Saturday, March 5, 2011

The Quashing of Egyptian Identity

Political conflicts often surround issues of identity - i.e., people struggling for their rightful place in society. Some struggles are about relative positioning (e.g., ethnic or religious minority groups demanding more equal treatment). There are other types of identity struggle, however.

In the Palestinian case, I've long thought of their particular situation as a struggle for what has essentially been a "forbidden identity." So much of the driving force across the decades has been to call for, or insist upon, the very right to be Palestinian - not so much in the sense that Palestinians deserve rights (which, of course, they do - and this certainly is a fundamental part of their struggle), but rather the more basic, existential plea for the legitimacy to be thought of and referred to as Palestinian.

It is all tied up in who's land it is, what that land should be called, and, by extension, what the identity of the inhabitants of the land (or a portion of it) is. For its part, the intent or effect of the Israeli occupation, out of perceived threat to its own national identity, has been quite literally to forbid a Palestinian identity from developing (if identity is writ large - as it should be - to refer to national identity).

Identity is very much at the crux here in Egypt. But it looks very, very different. Here, the essence of the revolution appears to have been a response to what Egyptians feel has been a "quashed identity" (quash being the best word I can come up with for the moment - and it took some searching through the thesaurus!) That is, no one - here or outside - has any trouble knowing that there has been an Egypt, with people called Egyptians, for millenia. And, to point, for much of that existence, Egypt and its people have been heralded.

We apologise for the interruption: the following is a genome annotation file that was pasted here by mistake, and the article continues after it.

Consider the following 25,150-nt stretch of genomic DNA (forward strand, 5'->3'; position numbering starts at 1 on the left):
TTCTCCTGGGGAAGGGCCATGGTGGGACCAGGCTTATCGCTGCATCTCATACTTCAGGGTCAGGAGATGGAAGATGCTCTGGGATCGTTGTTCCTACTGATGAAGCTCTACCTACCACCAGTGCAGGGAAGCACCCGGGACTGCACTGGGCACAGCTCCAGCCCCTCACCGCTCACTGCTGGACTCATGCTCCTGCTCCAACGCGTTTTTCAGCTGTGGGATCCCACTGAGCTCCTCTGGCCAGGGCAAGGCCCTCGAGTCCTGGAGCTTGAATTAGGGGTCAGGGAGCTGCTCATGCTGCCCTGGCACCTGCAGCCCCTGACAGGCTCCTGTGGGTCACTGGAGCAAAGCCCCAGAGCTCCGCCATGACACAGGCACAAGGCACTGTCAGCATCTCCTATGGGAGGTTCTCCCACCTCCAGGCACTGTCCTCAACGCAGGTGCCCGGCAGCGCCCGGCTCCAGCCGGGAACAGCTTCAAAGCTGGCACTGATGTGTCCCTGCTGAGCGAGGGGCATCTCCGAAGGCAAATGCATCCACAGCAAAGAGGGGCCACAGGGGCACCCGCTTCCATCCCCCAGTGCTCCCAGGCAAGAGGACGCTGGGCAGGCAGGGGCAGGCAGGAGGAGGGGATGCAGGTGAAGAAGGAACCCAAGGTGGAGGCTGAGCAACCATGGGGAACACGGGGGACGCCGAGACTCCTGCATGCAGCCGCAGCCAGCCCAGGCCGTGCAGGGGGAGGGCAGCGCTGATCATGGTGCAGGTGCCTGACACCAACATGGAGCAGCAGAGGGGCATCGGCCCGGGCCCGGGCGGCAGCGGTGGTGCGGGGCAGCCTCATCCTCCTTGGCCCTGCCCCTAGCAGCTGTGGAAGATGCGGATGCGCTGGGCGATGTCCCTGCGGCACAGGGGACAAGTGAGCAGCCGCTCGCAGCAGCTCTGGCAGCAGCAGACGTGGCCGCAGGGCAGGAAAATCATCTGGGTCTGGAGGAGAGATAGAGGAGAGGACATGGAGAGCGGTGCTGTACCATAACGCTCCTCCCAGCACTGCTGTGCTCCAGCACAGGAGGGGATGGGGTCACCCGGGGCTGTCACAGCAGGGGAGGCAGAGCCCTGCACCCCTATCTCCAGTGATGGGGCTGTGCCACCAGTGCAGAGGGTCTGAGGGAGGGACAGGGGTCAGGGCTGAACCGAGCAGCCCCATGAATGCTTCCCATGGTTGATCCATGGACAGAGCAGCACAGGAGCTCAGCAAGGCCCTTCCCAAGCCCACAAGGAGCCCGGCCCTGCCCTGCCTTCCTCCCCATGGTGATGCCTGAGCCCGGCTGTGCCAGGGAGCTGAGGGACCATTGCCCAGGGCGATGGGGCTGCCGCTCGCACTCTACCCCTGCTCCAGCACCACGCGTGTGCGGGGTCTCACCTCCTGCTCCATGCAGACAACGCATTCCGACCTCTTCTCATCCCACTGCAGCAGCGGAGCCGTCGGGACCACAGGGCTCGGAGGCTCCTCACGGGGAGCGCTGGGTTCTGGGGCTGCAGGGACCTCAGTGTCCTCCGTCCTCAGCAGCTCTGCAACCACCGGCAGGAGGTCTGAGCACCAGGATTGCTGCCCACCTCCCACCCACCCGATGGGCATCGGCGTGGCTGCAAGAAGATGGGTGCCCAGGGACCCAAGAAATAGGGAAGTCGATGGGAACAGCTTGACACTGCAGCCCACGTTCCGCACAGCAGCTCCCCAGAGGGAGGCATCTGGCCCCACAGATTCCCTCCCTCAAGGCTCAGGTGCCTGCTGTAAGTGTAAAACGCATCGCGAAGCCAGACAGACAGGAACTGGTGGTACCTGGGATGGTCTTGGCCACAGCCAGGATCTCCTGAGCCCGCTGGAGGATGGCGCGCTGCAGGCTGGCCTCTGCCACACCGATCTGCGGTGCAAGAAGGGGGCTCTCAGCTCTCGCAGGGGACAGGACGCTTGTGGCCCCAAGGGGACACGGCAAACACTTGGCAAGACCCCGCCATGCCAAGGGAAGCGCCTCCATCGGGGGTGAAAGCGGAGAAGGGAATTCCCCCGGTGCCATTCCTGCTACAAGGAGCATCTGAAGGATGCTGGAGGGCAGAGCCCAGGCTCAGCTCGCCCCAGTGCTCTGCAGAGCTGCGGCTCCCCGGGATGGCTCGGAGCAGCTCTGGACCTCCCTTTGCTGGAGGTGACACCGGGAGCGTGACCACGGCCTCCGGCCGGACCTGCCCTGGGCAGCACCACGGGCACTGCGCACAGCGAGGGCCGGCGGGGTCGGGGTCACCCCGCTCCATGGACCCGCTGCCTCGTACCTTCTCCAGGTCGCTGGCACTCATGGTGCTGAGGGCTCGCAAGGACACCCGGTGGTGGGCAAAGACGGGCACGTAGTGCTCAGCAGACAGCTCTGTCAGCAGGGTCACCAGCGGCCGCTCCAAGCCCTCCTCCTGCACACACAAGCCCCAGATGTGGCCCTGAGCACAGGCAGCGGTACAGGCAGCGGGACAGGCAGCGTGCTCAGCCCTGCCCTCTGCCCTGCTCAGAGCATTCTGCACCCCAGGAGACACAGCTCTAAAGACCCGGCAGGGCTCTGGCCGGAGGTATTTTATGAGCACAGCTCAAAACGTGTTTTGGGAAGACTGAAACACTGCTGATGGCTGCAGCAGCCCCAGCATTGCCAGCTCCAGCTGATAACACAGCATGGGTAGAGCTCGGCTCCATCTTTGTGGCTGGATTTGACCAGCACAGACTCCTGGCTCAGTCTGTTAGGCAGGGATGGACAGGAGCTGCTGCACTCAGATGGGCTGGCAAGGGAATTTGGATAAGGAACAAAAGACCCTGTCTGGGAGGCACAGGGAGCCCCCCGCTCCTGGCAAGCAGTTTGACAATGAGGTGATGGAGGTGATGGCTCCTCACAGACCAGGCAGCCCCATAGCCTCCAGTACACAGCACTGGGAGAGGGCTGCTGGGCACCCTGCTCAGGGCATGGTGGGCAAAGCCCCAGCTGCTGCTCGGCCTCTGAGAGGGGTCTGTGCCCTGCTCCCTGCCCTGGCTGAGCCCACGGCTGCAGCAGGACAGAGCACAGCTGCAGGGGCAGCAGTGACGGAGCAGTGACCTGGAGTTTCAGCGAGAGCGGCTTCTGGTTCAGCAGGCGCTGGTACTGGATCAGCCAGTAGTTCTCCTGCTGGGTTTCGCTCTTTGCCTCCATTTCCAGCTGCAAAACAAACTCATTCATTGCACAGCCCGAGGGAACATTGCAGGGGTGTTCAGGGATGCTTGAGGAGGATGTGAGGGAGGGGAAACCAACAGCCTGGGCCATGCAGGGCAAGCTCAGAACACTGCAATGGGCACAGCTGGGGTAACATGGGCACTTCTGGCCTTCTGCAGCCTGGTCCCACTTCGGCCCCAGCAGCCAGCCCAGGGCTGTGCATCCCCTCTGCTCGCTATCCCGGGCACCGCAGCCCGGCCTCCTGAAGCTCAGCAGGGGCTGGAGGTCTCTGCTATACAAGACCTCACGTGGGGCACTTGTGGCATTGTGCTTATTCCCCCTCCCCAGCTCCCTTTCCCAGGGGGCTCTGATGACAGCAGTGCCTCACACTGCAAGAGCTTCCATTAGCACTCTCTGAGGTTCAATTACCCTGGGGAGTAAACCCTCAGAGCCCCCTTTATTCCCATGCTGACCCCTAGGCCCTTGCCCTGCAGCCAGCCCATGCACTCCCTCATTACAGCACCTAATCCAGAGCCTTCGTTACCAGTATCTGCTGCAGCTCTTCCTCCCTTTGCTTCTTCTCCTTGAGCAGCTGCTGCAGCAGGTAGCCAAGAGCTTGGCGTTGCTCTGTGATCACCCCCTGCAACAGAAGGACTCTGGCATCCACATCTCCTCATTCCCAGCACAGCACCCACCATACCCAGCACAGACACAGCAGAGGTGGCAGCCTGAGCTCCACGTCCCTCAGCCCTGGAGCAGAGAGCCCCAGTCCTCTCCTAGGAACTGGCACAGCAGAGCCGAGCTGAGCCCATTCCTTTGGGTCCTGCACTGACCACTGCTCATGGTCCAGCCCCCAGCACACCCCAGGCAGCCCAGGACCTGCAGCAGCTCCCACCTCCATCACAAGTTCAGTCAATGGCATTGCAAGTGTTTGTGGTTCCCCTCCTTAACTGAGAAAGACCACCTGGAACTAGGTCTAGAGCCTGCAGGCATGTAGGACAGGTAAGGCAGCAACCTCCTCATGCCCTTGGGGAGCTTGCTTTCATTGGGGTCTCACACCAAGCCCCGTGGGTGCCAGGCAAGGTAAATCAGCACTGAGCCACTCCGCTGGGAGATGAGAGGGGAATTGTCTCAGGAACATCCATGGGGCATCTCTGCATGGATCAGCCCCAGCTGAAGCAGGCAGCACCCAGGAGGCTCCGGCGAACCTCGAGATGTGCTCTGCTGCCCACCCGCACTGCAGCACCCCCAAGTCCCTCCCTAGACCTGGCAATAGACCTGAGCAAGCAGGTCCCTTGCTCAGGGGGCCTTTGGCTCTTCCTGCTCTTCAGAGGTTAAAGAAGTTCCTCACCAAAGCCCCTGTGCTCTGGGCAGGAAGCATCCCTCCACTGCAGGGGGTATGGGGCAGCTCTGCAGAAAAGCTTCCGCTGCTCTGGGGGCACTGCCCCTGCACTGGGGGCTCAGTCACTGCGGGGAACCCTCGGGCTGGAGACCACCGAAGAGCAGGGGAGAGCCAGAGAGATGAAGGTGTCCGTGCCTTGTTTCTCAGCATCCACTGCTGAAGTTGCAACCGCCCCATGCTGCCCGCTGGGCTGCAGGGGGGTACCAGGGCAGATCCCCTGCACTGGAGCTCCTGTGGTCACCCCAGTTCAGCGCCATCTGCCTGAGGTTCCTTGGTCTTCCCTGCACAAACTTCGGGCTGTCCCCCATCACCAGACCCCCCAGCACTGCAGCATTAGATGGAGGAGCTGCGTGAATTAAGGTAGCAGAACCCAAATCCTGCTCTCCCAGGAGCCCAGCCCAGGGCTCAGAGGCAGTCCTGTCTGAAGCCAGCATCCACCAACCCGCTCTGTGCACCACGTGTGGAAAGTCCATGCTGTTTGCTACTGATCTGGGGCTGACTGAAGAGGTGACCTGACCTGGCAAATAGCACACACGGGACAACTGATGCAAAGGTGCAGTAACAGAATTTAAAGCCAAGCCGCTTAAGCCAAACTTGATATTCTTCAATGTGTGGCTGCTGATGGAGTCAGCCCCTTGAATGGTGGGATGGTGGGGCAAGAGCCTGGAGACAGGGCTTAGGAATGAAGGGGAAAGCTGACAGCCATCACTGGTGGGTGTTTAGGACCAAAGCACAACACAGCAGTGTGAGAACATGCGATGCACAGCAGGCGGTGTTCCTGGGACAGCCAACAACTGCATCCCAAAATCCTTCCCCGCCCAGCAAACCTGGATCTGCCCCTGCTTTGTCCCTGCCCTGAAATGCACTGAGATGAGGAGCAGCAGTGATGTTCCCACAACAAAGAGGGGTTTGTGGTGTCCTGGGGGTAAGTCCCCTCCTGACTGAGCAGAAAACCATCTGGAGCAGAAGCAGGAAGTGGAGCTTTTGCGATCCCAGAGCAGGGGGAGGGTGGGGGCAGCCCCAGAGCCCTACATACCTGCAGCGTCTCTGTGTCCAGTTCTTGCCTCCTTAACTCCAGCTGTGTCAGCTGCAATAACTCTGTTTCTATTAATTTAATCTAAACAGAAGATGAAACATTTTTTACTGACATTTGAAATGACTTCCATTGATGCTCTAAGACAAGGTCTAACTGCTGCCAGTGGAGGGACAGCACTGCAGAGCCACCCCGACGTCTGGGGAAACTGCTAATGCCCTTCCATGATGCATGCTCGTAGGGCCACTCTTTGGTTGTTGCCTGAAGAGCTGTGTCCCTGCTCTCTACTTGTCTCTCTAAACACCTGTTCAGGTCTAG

What one hears repeatedly now, however, is how utterly constrained Egyptians have felt over the past decades - in terms of realizing and showing their Egyptian-ness. So much of the passion and profound joy that is expressed now everywhere has to do with finally being able - not alone to be free - but to be able to be Egyptian again. It appears to have everything to do with the rigid constraint on expression of any kind that has paralyzed the nation for decades, but it also surrounds the pillaging of the nation's riches by the same leaders, such that the majority of the population has been so poor as to be unable to realize their honor.

"Lift up your head high, you're Egyptian!" was the refrain chanted by the throngs at Tahrir on Feb 11 when Mubarak resigned. So it was yesterday too as thousands welcomed the resignation of the Mubarak-designated interim prime minister (Shafiq), and greeted with jubilation a major fruit of their revolution: a leader (Sharaf) from outside the regime that for so long quashed their souls.

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